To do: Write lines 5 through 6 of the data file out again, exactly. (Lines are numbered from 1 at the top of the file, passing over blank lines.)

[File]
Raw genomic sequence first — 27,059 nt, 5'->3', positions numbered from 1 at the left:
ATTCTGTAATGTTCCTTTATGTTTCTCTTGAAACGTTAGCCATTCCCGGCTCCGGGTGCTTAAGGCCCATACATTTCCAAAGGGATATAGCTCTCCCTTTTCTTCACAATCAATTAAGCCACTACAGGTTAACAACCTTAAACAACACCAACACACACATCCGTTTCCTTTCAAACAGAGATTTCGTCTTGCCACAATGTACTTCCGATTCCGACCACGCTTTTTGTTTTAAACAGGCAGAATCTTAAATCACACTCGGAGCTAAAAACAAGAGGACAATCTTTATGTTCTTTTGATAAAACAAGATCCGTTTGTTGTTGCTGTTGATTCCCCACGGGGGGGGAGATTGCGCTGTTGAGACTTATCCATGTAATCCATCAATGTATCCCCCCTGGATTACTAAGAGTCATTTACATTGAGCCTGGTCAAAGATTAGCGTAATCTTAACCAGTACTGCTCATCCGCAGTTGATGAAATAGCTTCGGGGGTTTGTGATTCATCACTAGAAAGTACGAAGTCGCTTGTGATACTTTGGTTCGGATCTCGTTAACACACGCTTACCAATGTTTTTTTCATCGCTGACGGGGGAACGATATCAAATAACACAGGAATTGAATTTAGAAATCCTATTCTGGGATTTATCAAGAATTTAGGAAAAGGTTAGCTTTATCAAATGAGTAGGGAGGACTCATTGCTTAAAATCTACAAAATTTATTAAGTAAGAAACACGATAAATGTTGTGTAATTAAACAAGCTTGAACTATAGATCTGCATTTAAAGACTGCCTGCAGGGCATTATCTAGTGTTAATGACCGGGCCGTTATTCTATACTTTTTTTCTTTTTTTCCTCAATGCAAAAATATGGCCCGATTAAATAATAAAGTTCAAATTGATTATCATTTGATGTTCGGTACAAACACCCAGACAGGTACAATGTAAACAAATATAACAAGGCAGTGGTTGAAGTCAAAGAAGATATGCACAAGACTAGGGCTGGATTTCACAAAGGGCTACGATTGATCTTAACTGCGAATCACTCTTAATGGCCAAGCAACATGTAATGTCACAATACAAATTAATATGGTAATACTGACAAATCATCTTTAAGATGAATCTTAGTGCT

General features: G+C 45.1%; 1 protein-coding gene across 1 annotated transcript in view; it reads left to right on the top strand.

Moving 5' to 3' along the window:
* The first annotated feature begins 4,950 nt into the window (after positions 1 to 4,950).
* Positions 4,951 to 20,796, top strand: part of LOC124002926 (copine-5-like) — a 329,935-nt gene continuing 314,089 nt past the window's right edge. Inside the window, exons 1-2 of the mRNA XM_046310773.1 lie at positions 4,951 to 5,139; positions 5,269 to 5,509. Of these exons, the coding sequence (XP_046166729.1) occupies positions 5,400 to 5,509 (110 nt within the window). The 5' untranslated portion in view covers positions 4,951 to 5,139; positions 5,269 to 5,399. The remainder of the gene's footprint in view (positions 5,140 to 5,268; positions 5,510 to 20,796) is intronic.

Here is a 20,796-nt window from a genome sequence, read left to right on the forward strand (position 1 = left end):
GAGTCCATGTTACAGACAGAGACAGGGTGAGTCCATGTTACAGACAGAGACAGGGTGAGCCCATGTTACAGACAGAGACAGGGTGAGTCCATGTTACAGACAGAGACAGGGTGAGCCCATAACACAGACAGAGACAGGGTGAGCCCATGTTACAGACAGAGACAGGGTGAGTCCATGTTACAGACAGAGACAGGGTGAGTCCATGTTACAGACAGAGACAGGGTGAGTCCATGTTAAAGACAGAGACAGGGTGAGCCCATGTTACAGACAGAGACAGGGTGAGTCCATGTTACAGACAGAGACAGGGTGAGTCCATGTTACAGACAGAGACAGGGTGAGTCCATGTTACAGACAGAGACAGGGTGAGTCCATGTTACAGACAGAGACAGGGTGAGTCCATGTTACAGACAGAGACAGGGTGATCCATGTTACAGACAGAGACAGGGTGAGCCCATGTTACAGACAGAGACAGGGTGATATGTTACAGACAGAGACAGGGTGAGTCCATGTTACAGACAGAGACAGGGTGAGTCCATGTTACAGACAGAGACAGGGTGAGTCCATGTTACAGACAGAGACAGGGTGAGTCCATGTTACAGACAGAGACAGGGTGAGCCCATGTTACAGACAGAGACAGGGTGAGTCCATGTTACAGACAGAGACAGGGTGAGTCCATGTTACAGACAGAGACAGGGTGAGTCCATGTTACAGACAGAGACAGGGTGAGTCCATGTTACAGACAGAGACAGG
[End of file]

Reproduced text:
* The first annotated feature begins 4,950 nt into the window (after positions 1 to 4,950).
* Positions 4,951 to 20,796, top strand: part of LOC124002926 (copine-5-like) — a 329,935-nt gene continuing 314,089 nt past the window's right edge. Inside the window, exons 1-2 of the mRNA XM_046310773.1 lie at positions 4,951 to 5,139; positions 5,269 to 5,509. Of these exons, the coding sequence (XP_046166729.1) occupies positions 5,400 to 5,509 (110 nt within the window). The 5' untranslated portion in view covers positions 4,951 to 5,139; positions 5,269 to 5,399. The remainder of the gene's footprint in view (positions 5,140 to 5,268; positions 5,510 to 20,796) is intronic.